Specialization and the Skill Premium in the 20th Century
Matthew F. Mitchell
Rotman School of Management
International Economic Review, Vol. 46, No. 3, pp. 935-955, August 2005
The skill premium fell substantially in the first part of the 20th century and then rose at the end of the century. I argue that these changes are connected to the organization of production. When production is organized into large plants, jobs become routinized, favoring less-skilled workers. A model is introduced that parameterizes capital's ability to do many tasks, that is, capital's flexibility. When calibrated to data on the distribution of plant sizes, the model can account for between half and two-thirds of the movement in the skill premium over the century.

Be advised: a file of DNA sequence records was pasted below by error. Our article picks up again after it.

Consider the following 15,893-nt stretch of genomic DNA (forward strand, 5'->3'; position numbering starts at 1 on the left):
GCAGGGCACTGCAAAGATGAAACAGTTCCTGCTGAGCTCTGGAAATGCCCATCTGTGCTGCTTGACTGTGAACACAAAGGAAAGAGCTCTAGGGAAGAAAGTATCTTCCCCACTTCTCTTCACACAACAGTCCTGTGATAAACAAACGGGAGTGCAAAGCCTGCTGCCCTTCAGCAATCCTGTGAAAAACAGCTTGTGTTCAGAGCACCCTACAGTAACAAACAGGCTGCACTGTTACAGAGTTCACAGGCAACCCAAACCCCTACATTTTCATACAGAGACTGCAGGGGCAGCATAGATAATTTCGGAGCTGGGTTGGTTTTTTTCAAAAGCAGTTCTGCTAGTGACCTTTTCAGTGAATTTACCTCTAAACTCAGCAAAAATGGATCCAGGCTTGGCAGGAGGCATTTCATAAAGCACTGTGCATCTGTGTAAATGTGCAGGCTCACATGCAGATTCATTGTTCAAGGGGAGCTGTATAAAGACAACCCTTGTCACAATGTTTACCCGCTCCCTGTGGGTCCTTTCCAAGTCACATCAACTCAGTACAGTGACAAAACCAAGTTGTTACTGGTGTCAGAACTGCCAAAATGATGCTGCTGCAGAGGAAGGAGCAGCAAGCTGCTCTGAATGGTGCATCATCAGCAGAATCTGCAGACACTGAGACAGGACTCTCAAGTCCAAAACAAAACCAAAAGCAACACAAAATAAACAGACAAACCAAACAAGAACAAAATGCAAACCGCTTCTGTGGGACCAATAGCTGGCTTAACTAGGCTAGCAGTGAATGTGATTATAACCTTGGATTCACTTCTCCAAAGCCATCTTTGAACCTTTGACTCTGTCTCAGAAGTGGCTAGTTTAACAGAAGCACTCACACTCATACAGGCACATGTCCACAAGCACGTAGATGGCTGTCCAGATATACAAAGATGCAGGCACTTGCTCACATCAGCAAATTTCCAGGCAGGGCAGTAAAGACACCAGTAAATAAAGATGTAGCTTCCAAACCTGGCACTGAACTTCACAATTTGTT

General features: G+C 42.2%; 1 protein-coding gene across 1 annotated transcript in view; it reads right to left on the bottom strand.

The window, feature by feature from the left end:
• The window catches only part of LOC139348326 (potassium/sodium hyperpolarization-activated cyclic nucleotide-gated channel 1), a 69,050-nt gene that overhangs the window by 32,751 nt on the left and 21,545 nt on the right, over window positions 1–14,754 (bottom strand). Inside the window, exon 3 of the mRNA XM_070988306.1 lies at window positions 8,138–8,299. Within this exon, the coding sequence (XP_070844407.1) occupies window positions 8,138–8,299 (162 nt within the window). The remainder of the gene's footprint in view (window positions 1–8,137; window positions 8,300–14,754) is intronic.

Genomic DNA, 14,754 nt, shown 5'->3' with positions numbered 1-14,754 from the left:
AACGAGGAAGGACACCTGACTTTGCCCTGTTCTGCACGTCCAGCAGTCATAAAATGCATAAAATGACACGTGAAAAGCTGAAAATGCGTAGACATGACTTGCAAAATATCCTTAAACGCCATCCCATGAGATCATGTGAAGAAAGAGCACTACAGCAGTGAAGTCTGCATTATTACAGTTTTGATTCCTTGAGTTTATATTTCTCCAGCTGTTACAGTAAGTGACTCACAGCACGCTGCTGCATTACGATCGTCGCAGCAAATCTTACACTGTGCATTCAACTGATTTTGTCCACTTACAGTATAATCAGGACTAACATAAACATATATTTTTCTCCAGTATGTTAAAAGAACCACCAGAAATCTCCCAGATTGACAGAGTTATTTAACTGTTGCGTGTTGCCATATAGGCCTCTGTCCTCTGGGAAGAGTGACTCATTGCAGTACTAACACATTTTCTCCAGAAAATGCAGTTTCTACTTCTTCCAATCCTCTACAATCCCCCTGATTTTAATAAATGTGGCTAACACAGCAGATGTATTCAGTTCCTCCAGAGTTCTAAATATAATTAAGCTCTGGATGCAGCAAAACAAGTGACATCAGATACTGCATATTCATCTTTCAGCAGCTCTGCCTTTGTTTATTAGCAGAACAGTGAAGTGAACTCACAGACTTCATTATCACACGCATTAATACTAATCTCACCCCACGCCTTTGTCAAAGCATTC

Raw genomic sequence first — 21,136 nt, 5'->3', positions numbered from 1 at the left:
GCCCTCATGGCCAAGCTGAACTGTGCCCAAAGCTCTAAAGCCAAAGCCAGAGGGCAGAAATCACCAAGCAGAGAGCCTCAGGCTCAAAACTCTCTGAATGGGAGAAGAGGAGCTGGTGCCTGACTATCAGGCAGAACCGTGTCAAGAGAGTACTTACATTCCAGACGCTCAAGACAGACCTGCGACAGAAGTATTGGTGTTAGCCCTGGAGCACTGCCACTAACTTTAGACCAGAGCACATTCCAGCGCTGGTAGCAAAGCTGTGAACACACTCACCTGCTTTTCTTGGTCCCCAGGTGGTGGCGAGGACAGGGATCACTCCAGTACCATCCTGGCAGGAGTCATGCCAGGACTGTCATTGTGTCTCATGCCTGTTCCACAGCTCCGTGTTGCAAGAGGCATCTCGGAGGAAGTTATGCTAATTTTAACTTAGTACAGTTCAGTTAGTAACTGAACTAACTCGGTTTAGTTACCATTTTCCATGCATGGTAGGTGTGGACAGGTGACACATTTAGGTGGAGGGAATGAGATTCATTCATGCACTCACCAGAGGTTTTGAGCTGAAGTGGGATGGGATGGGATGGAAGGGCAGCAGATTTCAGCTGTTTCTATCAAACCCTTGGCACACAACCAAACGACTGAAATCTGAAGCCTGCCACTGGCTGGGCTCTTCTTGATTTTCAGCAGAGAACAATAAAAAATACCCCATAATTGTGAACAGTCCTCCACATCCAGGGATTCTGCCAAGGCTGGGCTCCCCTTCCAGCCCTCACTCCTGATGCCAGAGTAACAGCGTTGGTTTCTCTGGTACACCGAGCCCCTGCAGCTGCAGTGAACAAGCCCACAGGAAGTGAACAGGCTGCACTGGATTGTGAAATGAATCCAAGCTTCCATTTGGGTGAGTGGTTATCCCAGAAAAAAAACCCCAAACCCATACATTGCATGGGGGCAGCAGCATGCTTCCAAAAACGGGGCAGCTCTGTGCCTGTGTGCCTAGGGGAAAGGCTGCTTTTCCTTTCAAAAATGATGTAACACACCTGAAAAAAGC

Number of Pages in PDF File: 21Accepted Paper Series
Date posted: July 11, 2005
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